Associations are often in a fortuitous position when it comes to promoting the profiles of their senior leadership team. There will always be media appetite for commentators on key national and sector issues and associations that are able to spot the media demand in their sector early can ultimately capitalise upon the access they have tor industry figures. It’s undoubtedly difficult to unite disparate member views, but if there is opportunity to neutrally report on the health of a specific industry or to share a majority view on legislative or economic stances then a strong figurehead is vital. Ensure your leadership team is media trained and prepared to be vocal – and introduce them to key media to establish that role as a sought-after commentator.

Consistency and clarity in messaging will position trade associations as a go-to source for insight in the media and this can help rally support within the sector as Brexit continues with its twists and turns. Harnessing senior figures’ personal profile is also a way to counter scepticism around ‘fake news’ – organisations will benefit from being visible, personable and moving conversations forward with robust data.

 

Quality content in the right place

Quality content is essential; strong data, well-briefed spokespeople, engaging articles and accurate advice. Associations can and should create content for owned and earned media channels- but be wary of doing too much and losing sight of your audience.

This year people will continue to expand their media sources, but it’s likely they will trust fewer of them as the privacy and fake news debate rages on. A global Ipsos study of over 19,000 people revealed that 60 per cent of people say they see deliberately fake reports in the media at least fairly regularly, and 48 per cent say they themselves have believed a story they’ve later found out is fake.

As a result, it’s essential that organisations fully understand where their stakeholders are active in the media landscape, and which sources they trust. Once that groundwork is laid, invest in these core channels for maximum impact. It’s impossible to lead an effective communications campaign without truly understanding your audience and targeting your approach. One organisation doing this effectively is the Chartered Banking Institute, which has invested in podcasts at the request of its 30,000 members – to extend the reach of its event and research throughout the year.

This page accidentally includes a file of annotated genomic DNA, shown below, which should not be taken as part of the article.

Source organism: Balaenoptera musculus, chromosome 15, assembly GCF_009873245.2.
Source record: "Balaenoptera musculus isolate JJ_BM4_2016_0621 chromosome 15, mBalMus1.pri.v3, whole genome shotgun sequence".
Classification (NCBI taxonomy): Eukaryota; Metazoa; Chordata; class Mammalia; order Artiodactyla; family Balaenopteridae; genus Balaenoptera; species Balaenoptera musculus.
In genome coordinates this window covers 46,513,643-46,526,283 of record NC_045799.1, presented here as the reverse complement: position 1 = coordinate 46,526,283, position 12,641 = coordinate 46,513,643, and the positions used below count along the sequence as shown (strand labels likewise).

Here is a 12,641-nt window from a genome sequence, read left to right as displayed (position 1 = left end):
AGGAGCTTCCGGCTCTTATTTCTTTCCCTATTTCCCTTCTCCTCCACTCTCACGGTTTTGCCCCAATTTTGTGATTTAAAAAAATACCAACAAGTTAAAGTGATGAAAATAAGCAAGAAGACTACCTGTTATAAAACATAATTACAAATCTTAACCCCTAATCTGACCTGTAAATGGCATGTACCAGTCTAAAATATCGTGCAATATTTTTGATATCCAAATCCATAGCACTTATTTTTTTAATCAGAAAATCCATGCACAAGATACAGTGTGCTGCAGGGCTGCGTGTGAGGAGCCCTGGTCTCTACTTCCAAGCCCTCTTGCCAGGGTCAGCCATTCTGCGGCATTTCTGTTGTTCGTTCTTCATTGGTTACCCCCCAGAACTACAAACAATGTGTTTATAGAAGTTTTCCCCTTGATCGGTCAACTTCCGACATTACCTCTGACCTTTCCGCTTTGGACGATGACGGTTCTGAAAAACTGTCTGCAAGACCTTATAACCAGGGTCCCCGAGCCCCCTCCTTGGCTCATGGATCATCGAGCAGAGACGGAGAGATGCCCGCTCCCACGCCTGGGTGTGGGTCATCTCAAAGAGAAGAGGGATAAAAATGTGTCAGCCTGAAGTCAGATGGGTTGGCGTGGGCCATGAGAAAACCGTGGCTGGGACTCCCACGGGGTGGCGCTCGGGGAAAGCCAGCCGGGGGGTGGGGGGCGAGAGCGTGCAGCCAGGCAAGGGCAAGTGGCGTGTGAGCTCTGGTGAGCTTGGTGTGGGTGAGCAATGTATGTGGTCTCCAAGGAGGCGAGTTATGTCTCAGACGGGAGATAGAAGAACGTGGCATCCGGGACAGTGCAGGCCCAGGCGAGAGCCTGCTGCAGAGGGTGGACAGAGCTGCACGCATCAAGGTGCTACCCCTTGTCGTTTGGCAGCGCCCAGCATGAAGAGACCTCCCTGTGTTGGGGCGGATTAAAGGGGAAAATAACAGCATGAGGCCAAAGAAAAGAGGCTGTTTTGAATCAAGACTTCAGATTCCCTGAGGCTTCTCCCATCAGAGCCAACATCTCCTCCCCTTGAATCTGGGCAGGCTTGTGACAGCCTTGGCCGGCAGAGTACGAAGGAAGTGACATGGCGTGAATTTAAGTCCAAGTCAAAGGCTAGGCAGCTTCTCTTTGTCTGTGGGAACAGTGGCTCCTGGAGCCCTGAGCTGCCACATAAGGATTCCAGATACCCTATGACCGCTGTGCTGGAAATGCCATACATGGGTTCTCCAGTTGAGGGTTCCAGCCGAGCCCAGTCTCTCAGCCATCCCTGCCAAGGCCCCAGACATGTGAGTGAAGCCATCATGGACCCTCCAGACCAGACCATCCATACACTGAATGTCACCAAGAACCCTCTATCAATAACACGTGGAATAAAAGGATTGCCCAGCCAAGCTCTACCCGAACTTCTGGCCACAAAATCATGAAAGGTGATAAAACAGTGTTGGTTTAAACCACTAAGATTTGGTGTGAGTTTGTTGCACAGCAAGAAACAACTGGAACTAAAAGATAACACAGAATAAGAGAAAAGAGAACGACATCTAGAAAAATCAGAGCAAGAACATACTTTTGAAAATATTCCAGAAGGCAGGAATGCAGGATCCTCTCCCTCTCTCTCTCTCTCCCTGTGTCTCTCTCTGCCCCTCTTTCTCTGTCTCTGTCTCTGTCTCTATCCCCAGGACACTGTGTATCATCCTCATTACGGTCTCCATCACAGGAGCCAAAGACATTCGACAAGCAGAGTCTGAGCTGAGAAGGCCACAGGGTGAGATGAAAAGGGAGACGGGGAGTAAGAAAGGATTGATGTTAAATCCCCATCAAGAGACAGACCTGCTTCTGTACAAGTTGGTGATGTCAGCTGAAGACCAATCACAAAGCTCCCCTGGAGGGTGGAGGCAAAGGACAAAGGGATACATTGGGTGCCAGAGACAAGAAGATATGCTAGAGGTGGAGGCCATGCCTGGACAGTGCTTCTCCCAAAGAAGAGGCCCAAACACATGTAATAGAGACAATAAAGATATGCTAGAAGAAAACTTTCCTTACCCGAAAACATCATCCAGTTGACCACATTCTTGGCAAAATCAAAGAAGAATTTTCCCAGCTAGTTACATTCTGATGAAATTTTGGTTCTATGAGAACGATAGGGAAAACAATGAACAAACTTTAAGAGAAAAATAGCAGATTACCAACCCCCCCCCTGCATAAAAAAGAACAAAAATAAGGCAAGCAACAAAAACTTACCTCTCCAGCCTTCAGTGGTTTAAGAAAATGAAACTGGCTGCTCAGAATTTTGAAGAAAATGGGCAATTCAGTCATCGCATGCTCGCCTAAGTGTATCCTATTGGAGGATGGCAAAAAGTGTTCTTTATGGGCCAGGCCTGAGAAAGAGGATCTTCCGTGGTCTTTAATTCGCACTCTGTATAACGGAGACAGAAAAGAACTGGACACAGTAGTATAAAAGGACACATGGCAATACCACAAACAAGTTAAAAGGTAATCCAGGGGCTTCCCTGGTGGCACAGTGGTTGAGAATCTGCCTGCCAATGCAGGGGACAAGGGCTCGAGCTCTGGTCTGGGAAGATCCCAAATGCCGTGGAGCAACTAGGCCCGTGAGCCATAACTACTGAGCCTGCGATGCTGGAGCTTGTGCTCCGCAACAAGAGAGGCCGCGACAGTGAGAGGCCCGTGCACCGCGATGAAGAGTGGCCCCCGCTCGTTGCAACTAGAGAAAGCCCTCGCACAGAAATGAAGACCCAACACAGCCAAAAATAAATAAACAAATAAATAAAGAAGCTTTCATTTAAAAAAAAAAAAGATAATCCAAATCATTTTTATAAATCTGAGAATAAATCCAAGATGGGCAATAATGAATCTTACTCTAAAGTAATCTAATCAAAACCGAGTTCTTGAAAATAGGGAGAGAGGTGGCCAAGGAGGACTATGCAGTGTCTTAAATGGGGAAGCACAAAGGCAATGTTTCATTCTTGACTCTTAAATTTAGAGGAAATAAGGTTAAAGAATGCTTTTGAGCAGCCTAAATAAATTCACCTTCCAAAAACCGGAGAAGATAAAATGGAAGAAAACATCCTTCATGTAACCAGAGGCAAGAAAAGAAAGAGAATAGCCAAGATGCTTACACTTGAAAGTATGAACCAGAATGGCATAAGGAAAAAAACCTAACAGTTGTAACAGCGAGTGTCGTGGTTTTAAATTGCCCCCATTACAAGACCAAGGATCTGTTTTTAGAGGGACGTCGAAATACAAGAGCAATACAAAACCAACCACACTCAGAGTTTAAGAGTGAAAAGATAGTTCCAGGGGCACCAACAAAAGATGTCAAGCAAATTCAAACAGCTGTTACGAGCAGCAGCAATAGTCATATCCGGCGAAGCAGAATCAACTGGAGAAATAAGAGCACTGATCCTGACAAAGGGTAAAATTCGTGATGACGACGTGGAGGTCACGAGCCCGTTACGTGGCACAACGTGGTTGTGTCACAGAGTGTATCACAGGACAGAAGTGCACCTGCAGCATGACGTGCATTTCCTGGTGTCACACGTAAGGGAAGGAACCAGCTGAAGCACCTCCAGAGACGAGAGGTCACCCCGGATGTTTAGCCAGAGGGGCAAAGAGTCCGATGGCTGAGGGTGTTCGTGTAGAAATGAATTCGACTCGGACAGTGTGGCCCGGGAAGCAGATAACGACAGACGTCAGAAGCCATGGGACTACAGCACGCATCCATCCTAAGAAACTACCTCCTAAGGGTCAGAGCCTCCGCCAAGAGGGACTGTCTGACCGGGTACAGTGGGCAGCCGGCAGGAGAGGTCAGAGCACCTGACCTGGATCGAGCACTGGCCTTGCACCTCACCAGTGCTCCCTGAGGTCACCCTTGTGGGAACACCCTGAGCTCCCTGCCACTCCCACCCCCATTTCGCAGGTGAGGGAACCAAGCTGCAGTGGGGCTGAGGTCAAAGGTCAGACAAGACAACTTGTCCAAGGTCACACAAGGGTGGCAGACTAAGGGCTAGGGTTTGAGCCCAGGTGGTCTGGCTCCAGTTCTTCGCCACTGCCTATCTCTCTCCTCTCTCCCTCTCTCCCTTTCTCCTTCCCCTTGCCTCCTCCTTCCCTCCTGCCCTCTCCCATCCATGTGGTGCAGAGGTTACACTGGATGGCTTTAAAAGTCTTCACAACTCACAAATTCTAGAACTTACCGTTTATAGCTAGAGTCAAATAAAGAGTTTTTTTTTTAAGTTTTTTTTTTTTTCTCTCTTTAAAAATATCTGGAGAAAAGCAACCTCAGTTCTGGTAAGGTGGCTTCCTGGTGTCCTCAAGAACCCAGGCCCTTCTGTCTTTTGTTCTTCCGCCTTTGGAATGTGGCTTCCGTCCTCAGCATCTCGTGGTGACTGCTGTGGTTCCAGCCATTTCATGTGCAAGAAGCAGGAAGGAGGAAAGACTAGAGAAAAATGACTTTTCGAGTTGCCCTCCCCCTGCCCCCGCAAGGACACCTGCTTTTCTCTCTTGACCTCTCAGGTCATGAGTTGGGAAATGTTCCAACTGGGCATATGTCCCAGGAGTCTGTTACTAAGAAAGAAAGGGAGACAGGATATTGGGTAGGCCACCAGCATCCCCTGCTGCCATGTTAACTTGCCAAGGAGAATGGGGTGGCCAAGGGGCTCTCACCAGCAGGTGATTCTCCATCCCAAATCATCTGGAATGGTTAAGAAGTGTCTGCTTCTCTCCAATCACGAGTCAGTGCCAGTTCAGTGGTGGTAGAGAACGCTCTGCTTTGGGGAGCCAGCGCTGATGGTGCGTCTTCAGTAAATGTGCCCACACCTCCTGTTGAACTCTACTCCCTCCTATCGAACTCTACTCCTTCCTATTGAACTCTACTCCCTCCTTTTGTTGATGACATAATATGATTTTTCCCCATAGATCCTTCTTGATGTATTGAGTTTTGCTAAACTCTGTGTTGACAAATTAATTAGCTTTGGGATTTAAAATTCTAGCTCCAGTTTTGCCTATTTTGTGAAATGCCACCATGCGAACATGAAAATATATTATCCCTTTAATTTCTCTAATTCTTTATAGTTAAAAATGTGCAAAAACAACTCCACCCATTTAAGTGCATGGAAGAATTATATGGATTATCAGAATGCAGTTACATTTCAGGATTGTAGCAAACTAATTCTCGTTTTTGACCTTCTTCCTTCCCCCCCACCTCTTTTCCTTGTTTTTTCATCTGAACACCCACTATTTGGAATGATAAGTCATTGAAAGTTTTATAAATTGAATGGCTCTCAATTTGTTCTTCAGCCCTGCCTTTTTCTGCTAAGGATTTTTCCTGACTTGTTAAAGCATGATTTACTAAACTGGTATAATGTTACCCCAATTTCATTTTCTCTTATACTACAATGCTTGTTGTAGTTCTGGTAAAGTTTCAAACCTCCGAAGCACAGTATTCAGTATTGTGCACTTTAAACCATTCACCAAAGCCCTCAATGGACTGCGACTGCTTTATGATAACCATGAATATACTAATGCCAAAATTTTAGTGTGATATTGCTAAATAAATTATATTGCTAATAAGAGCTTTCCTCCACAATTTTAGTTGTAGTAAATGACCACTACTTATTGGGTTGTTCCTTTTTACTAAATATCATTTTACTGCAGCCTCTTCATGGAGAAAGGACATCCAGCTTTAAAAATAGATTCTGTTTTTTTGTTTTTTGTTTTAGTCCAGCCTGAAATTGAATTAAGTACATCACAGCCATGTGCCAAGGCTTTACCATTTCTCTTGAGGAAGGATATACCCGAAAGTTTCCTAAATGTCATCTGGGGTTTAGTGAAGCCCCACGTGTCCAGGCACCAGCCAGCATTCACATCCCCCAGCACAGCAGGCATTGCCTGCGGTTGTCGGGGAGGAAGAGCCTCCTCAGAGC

Trade Associations that understand the importance of sharing content in the right place (not every platform for the sake of it!) have an opportunity to truly influence the people who matter.

 

Harnessing the power of members

What sets Trade Associations apart is their ability to represent every day people and businesses that are driving the economy forward in uncertain times. This year, trade associations can tap into this wealth of first-hand experience and expertise to tell relatable stories in the media and online. Good case studies are compelling for the public to read and can be an invaluable resource for media.

 

In 2019, we will see even more changes impacting the media landscape. Trade associations must take note and ensure they are clear, considered and maximise budget opportunities to launch the most effective and impactful campaigns.

To find out about how our team can help your organisation overcome the hurdles in the communications landscape contact us today for a no-obligation call.